In North London derbies since about 2008 or 2009, Tottenham always came in looking to prove something against their bitter rivals from down the road. They wanted to let Arsenal, the better team, know that they were always ready to pounce. It made those games intensely competitive, and allowed inferior Spurs teams on paper to finally draw even with their rivals on most days, and on a few, finally beat them.

But since Mauricio Pochettino arrived, the paradigm shifted. Spurs have become the team with the target on their back, and Arsenal are suddenly the team hungry to remind their rival that they need to remember about their old friends down the road. Tottenham this year are the team that already proved themselves by comprehensively beating Real Madrid in the Champions League, and Arsenal were the one scraping to a draw on a Thursday night against Red Star Belgrade. It was all setting up for Spurs to stamp their dominance in North London. That is, until Arsenal channeled what their hated rivals used to give them fits for years.

Arsenal showed a desperation that Arsene Wenger teams almost never showed, even in Derbies. They came out hungry to prove something, even though many thought they were the inferior team on paper. Arsene Wenger started Alexis Sanchez, Mesut Ozil and Alexandre Lacazette all at the same time, and it befuddled Spurs just a little bit. Ozil for one may have had his best game in Arsenal colors, both in terms of creativity and defensive workrate. For a player that was consistently drawing the ire of Arsenal fans, it was a seminal performance. Defensively, Arsenal looked solid and stout, and made Spurs look weak and rattled. It’s as if the expected roles were reversed.

The situation of the season and the table made Arsenal desperate to not get left behind as Spurs continued to charge up the table and in Europe, and they played like it. They wanted to remind North London, and England, that they still have something to say at the top echelon of the Premier League. It’s a desperation, a determination that Arsenal fans wanted their team to show in big games for years and they never did. In derbies past, it’s been the reason why better Arsenal teams were held and/or lost to Tottenham.

That isn’t to say Spurs weren’t motivated to win; Pochettino clearly understands the importance of this rivalry in particular and with the cohort of Tottenham players that are now mainstays, they understand more than ever what this game means, especially now that their team might be in the ascendancy. But what they didn’t expect was how desperate Arsenal was to show that they still belong and that they don’t want to be left behind. Spurs played as poor a game as they had in a while, and plenty of that was Arsenal leaving everything on the pitch in a game they knew defined the rest of their season for better or worse. It didn’t matter that both Arsenal goals, particularly Mustafi’s, were marginally offside, and the foul that lead to the Mustafi set piece chance wasn’t much of a foul. Arsenal played the game as if their reputation depended on the game and it showed.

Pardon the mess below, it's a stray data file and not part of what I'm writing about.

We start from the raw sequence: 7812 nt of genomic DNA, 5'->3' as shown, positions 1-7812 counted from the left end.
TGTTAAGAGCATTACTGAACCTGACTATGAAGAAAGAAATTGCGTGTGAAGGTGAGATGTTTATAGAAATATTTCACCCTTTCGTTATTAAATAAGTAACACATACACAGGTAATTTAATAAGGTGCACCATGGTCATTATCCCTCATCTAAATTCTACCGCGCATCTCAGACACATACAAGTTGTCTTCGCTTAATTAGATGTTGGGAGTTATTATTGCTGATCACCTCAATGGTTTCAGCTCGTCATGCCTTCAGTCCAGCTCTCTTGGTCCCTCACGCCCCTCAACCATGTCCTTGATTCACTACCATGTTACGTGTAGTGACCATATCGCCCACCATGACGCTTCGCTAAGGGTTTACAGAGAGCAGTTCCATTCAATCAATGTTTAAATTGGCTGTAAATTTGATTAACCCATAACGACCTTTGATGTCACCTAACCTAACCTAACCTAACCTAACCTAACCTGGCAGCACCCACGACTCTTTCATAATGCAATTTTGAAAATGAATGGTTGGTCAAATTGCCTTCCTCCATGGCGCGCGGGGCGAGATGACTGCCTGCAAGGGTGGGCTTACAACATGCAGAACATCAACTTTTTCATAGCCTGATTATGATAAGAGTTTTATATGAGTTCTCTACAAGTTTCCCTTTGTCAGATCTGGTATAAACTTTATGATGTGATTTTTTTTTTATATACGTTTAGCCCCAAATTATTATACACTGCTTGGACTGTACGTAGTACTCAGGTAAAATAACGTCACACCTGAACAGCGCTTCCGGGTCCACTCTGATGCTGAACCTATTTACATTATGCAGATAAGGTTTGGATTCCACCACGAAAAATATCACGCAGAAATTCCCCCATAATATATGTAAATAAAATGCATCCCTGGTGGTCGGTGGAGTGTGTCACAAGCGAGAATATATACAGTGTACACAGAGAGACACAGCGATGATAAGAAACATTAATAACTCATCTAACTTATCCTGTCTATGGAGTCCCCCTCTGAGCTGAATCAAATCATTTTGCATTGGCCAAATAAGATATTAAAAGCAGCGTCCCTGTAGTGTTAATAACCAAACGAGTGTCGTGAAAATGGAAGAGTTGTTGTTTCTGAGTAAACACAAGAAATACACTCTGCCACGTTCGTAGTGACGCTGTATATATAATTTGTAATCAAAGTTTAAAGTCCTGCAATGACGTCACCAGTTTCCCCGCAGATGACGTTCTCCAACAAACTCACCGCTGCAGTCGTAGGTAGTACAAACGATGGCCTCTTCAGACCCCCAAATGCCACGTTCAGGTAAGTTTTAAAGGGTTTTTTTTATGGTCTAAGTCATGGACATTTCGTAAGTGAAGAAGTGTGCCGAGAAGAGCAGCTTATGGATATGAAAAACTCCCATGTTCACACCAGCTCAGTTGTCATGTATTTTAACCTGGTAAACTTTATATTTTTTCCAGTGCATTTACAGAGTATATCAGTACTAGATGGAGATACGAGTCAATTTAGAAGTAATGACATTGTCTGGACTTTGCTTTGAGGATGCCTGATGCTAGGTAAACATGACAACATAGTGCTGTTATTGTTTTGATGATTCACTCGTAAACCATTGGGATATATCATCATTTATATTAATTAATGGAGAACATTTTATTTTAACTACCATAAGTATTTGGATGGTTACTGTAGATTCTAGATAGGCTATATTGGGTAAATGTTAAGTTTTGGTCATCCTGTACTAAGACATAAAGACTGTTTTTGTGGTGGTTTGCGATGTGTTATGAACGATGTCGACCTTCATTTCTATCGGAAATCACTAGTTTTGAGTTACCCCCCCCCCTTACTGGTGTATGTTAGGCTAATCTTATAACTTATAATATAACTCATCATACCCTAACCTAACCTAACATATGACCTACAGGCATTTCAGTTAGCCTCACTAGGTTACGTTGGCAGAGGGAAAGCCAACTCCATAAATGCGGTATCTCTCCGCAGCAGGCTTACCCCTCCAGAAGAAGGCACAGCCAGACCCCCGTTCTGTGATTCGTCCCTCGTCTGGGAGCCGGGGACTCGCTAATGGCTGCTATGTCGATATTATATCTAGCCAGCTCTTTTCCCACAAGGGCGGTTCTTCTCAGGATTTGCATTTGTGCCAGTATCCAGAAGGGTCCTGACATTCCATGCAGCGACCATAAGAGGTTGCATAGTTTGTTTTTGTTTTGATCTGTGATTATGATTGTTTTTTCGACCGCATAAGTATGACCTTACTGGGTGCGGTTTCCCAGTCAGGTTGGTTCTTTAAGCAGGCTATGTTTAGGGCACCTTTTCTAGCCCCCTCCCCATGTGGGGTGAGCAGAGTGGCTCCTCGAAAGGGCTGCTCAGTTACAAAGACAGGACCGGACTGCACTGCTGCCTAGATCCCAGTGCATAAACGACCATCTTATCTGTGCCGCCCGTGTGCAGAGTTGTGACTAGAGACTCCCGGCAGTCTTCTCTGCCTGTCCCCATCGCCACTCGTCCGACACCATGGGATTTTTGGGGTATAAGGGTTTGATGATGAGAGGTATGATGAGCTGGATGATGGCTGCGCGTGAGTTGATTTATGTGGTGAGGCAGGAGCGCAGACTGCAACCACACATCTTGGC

It will leave Spurs with a bitter taste in their mouth knowing how poorly they played in a fixture they have dominated for three years, not just on the pitch but psycologically. Even in three straight 1-1 draws at the Emirates, Spurs came away happier, and carried that into games at White Hart Lane. That changed today, and while it hasn’t thrown Tottenham’s rise off course, it certainly put a dent in the mystique that may be building on one side of North London.

Unlike what had been the established norm for the past 20 years in North London, Spurs are the team on the rise and Arsenal is the team trying to find itself. That hasn’t changed in spite of what happened today, but what Arsenal proved today is that they are still around, they still care, and that they aren’t going quietly. Maybe Spurs needed that reminder to not take this for granted, but they certainly received a wake up call.

By channeling what their most hated rivals did for years to try to prove themselves, Arsenal proved the same to Spurs. It’s certainly a role reversal, but one those on the red side of North London’s chasm won’t mind having channeled this one time.

About Matt Lichtenstadter

Recent Maryland graduate. I've written for many sites including World Soccer Talk, GianlucaDiMarzio.com, Testudo Times, Yahoo's Puck Daddy Blog and more. Houndstooth is still cool, at least to me. Follow me @MattsMusings1 on Twitter, e-mail me about life and potential jobs at matthewaaron9 at Yahoo dot com.